Wednesday, January 10, 2007

Competing Financial Interests: The Name of the Game in Therapeutic Research and Development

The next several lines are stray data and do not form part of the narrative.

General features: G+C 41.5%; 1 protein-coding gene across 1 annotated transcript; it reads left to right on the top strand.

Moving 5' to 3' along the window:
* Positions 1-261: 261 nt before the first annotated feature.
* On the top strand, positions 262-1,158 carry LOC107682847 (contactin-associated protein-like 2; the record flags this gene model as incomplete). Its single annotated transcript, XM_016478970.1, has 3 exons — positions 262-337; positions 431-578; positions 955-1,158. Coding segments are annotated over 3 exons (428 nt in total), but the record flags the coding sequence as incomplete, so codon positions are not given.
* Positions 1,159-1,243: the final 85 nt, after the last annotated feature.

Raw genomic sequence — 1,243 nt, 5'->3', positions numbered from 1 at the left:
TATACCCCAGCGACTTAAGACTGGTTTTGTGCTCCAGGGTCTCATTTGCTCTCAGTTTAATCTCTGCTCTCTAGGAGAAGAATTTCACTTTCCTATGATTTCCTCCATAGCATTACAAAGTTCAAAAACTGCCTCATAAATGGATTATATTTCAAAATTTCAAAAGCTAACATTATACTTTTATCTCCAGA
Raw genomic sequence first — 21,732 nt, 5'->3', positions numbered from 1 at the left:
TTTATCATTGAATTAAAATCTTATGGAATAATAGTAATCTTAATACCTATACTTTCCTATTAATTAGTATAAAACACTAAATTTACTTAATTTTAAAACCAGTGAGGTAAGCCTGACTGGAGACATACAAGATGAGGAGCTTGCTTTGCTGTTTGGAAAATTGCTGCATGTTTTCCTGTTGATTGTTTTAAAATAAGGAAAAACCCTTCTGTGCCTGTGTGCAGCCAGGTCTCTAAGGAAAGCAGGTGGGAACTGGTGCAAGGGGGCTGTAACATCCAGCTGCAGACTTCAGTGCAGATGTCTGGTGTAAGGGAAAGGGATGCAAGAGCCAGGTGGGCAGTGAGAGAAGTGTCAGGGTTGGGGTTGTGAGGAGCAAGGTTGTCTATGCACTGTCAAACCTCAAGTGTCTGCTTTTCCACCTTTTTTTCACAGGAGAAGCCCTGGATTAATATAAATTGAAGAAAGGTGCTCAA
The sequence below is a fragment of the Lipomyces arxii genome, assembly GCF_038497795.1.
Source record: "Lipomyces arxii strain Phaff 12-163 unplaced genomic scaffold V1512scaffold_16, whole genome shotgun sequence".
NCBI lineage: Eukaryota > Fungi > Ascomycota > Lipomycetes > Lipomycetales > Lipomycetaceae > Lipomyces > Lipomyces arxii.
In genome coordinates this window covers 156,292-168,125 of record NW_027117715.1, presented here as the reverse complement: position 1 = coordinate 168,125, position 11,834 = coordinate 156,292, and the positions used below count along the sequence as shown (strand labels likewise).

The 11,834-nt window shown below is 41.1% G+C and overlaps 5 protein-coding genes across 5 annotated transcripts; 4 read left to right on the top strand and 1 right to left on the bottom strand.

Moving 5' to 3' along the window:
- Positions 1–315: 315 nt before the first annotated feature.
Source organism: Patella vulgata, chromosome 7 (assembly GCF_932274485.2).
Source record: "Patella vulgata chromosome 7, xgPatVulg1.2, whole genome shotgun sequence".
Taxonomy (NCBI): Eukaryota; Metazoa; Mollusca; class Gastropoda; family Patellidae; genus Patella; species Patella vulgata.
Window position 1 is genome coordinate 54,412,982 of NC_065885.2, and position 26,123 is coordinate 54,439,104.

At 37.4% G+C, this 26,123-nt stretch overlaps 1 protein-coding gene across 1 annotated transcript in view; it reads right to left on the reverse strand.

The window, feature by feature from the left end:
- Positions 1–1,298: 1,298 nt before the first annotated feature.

Lately there's been some talk on the bayblab regarding the ethics and implications surrounding the funding of "public research" by private sector companies. Nowhere is this more apparent than in the world of drug development, in fact, private funding is what drives the whole field. Moving preclinical candidate drugs into and beyond clinical trials requires some heavy-duty cash (we're talking hundreds of millions to billions of dollars), the kind of cash that is hoarded by private sector investors and corporations. Of course, clinical trials don't run themselves, hence the need for comapanies to compensate researchers and physicians for their efforts in order to make the trials happen. Even knowing this, I was blown away by the list of competing financial interests declared at the end of a recent 5-year follow up study of Gleevec (a great new leukemia drug that really works) which was published in the ultimate of all medical journals, The New England Journal of Medicine (click on the image at right to read the list.). The authors of the study are obviously pulling in some serious cash in the form of consulting and lecture fees, from multiple drug companies. Of course this is all above and beyond the undoubtedly "adequate" salaries they are paid as staff physicians at the medical institutions and hospitals which employ them. Alas, the ethical world of medical research is anything but black-and-white. That said, as long as effective new drugs like Gleevec get developed and become available to the people who need them, I guess the system is working.